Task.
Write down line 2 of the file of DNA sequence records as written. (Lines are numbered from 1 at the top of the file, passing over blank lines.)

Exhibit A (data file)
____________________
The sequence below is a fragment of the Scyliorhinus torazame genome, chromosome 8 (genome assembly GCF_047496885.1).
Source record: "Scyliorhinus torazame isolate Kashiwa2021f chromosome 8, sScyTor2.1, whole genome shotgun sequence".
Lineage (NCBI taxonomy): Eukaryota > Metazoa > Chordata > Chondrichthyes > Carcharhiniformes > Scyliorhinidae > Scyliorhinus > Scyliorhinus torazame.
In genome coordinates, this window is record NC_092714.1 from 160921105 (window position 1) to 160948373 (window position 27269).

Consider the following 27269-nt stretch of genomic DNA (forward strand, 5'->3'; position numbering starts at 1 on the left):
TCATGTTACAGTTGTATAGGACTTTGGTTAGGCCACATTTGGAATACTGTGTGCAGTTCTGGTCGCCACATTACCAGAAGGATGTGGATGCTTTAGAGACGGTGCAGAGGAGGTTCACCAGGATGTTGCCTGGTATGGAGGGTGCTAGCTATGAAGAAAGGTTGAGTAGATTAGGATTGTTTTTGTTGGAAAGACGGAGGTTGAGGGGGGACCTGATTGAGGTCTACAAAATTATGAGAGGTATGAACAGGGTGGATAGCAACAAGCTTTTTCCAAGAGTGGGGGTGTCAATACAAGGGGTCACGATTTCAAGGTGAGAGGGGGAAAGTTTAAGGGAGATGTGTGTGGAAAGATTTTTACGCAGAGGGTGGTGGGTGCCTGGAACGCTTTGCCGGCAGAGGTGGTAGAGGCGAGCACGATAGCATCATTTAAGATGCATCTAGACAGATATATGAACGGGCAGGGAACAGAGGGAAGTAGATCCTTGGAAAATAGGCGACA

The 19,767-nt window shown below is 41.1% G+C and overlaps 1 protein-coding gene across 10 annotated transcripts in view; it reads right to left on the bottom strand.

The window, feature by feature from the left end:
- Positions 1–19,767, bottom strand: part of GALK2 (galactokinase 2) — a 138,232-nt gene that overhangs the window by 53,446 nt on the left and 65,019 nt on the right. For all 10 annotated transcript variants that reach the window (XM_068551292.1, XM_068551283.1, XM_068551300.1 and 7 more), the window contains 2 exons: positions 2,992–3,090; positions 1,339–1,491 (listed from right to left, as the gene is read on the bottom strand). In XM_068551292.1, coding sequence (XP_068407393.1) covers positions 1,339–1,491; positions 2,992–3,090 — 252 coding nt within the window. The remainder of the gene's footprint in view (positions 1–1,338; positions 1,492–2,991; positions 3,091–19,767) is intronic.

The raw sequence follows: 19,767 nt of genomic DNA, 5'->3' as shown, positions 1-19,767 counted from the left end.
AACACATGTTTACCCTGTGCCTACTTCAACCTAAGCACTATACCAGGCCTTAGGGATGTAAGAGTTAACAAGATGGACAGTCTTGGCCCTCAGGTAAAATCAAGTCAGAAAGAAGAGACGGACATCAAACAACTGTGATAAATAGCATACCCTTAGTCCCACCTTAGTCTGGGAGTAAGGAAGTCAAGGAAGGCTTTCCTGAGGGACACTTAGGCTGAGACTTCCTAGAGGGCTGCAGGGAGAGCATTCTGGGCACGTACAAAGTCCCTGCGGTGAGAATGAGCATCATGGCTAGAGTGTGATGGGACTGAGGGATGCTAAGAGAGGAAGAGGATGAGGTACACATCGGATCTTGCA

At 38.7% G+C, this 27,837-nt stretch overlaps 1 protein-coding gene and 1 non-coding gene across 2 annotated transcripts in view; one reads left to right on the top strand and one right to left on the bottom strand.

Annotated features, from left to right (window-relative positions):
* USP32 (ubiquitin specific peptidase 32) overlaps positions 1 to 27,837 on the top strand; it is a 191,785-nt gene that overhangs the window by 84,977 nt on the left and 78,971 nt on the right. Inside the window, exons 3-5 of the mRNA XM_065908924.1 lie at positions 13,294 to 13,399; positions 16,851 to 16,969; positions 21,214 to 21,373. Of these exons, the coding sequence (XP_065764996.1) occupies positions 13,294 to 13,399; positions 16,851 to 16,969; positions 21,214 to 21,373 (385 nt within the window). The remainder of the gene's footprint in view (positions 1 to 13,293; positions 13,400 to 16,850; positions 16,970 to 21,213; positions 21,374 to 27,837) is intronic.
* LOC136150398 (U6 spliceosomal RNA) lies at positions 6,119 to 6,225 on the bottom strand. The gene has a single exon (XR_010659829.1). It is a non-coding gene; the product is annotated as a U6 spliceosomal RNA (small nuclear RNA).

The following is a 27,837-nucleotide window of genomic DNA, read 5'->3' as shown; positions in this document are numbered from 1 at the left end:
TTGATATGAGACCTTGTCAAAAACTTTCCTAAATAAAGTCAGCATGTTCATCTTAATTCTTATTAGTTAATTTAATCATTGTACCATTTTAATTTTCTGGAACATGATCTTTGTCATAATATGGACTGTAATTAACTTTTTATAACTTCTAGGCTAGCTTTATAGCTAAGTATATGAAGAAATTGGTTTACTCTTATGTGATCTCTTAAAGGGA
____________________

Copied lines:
Source record: "Scyliorhinus torazame isolate Kashiwa2021f chromosome 8, sScyTor2.1, whole genome shotgun sequence".